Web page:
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Navigating the Middle

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military

Day 3: Please Display with Care

A Florida vet faced eviction by his HOA, after failing to pay thousands of dollars in fines for displaying an American flag in a flower pot on his front porch. (Earlier today, a pair of executives offered to pay the Air Force veteran’s fees that jeopardized his home.)

A couple of days ago, a Korean War veteran in Idaho was cited for displaying the American flag in his window.  The vet’s HOA demanded that the “inappropriate curtains” be removed, before rescinding the violation and issuing an apology.

Both men are veterans. Both have the right to display the American flag. But only one of them has properly done so, according to the U.S. Flag Code.

If you’re going to present the colors, here are some guidelines that you need to follow.

  1. The flag may be displayed from sunrise to sunset on buildings and on stationary flagstaffs in the open. It may be displayed twenty-four hours a day if properly illuminated after dark.
  2. The flag should not be displayed on days when the weather is inclement, except when an all-weather flag is displayed.
  3. When the flag is displayed from a staff projecting horizontally or at an angle from the window sill, balcony, or front of a building, the union of the flag should be placed at the peak of the staff unless the flag is at half-staff. When the flag is suspended over a sidewalk from a rope extending from a house to a pole at the edge of the sidewalk, the flag should be hoisted out, union first, from the building.
  4. When displayed either horizontally or vertically against a wall, the union should be uppermost and to the flag’s own right, that is, to the observer’s left. When displayed in a window, the flag should be displayed in the same way, with the union or blue field to the left of the observer in the street.
  5. When the flag is displayed over the middle of the street, it should be suspended vertically with the union to the north in an east and west street or to the east in a north and south street.
  6. The flag should never touch anything beneath it, such as the ground, the floor, water, or merchandise.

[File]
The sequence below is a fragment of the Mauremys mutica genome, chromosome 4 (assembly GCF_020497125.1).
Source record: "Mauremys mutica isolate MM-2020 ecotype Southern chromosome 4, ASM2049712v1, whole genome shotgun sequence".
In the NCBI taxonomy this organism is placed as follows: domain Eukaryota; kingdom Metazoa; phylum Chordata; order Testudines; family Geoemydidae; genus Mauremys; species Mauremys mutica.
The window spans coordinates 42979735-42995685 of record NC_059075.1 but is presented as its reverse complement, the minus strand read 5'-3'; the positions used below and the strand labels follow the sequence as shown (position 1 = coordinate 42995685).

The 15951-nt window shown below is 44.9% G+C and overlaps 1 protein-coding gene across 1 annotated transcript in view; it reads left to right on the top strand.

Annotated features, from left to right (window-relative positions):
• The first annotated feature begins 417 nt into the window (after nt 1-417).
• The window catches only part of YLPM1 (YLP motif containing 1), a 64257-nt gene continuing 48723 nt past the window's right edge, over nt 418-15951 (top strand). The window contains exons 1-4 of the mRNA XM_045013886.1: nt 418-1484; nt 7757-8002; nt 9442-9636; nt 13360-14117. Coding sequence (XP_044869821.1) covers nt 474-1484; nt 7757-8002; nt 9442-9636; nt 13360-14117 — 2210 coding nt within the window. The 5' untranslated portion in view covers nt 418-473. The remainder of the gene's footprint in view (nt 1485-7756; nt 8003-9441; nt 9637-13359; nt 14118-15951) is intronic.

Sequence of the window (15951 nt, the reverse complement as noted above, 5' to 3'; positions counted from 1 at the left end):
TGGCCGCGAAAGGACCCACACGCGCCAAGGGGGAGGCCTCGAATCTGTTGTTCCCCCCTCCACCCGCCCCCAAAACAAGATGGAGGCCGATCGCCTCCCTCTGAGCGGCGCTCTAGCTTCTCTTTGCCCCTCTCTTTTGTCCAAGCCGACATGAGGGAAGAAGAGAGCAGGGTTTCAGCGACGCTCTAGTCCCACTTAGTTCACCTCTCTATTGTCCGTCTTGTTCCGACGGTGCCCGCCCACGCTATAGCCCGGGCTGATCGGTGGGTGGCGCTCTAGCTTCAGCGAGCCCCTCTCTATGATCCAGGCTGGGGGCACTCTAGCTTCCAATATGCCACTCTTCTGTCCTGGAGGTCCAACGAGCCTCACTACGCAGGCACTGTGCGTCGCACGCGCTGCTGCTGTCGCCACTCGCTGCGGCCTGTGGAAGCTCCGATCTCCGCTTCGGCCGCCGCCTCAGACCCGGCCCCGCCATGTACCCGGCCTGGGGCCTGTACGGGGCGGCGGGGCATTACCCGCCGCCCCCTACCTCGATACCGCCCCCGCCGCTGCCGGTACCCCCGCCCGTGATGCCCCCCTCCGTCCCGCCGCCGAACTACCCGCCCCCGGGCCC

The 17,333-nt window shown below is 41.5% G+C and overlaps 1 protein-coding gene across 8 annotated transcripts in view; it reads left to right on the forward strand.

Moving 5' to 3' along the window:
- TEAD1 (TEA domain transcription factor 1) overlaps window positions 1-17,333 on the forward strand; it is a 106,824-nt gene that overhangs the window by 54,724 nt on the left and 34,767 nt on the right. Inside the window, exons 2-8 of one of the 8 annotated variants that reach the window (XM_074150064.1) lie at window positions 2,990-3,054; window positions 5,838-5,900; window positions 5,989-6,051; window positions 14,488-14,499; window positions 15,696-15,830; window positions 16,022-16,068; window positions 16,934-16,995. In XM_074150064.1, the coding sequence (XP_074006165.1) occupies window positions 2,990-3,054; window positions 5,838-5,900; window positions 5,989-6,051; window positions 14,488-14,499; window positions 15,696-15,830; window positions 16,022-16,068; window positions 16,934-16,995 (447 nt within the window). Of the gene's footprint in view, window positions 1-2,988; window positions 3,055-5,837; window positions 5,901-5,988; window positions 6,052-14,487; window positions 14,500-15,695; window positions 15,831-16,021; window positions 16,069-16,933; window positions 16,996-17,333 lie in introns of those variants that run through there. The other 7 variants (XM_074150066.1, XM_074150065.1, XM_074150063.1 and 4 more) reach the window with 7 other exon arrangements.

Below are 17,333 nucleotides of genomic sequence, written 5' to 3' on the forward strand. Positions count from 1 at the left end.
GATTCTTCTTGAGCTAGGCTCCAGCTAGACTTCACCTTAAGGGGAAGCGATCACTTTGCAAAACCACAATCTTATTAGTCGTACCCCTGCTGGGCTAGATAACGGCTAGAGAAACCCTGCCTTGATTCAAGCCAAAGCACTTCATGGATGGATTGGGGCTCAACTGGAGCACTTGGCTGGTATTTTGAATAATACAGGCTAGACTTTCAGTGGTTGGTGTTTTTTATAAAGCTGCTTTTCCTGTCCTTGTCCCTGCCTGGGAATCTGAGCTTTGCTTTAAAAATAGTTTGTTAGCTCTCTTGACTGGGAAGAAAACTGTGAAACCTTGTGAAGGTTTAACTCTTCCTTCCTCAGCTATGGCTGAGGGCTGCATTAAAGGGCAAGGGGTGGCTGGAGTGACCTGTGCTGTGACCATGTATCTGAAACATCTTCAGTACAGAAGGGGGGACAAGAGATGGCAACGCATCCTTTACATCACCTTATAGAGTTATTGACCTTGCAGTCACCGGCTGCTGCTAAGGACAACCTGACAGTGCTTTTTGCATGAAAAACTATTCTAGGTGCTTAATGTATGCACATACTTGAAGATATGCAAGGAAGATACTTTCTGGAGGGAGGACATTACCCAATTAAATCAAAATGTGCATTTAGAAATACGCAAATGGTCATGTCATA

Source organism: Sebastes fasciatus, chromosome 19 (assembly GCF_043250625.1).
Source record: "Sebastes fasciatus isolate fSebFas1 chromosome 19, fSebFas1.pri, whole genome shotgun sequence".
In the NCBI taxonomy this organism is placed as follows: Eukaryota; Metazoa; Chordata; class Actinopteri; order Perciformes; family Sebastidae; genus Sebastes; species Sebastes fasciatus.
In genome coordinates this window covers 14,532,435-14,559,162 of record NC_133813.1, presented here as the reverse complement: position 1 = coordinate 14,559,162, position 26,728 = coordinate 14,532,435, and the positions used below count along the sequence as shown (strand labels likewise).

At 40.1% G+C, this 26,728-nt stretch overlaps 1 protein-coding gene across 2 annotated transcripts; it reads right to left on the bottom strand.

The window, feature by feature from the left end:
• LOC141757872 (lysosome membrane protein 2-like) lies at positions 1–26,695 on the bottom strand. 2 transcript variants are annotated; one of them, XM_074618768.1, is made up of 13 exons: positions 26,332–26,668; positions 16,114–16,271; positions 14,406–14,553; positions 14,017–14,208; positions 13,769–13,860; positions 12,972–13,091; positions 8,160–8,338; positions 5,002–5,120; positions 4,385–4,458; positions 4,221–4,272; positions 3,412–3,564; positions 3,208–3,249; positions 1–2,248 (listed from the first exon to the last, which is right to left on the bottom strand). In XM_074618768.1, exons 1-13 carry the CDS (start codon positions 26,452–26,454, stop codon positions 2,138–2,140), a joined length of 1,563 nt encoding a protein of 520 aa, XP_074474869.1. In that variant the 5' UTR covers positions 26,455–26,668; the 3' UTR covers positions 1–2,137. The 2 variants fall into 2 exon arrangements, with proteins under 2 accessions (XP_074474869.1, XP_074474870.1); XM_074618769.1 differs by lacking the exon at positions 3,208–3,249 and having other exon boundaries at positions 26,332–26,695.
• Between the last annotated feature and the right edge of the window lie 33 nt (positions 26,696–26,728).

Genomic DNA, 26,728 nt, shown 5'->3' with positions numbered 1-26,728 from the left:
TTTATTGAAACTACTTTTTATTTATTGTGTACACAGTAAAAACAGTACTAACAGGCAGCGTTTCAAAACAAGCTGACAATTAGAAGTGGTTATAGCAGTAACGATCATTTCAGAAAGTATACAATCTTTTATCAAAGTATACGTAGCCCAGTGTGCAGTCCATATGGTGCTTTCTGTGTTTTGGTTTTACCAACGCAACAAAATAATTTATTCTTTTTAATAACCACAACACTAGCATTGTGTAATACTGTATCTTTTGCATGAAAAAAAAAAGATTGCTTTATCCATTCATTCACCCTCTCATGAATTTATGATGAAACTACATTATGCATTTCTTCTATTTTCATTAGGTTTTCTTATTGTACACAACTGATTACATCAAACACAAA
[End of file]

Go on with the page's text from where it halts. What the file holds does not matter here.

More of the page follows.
7. The flag should never be displayed with the union down, except as a signal of dire distress in instances of extreme danger to life or property.

Now that you know a little more about the proper way to exhibit Old Glory, I’ll ask you: which of these flags is properly displayed?

flag2 flag1

 

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Day 25: Graduation Day

Today is graduation day at our local high school and thousands of students throughout Maryland. Speeches will delivered; diplomas will be handed out; and Instagram, Twitter and Facebook will explode with pictures.

In honor of all graduates, I am sharing the 2014 keynote address from my Alma mater, the University of Texas at Austin. In this inspiring video, U.S. Naval Admiral William H. McRaven shares lessons learned during basic SEAL training and how these lessons can be used to change the world.

And even if you are like me, and you graduated many years ago, it’s still worth the 20 minutes.

If you want to change the world, you must be your very best in the darkest moment. – Admiral McRaven

 

Day 29: My 9/11 Flag

This is the flag that hangs outside my home, mostly on patriotic holidays. It  was purchased on September 12, 2001. Since then, it has flown in Hawaii, Texas, and now has its home in Maryland.

We are a military family.

My father, grandfather, and great-grandfather were all military men. Thankfully, none of them died while on active duty. But the flag still reminds me of their sacrifice, theirs and so many others who have died in service to our country.

But the reason I initially wanted a flag was not unlike many Americans who bought a flag on September 12th: the Twin Towers, the Pentagon, and Shanksville, Pennsylvania. It saw a lot of action when my husband deployed to Iraq for 14 months. He returned home, but nearly 4,500 service members did not.  In Afghanistan, where our troops have been fighting since 2001, two thousand, two hundred and twenty-nine have perished.

The way I see it, that flag is an enduring symbol of freedom, sacrifice, and selflessness.

A little more than a week ago, Army Specialist Adrian M. Perkins paid the ultimate price. He was only 19 and was probably in kindergarten when the towers fell.

Memorial Day is a day for remembrance of those who have died in service to our country, including 1,312,612 souls since the American Revolutionary War in 1775. Makes it kind of hard to say “Happy Memorial Day,” doesn’t it?

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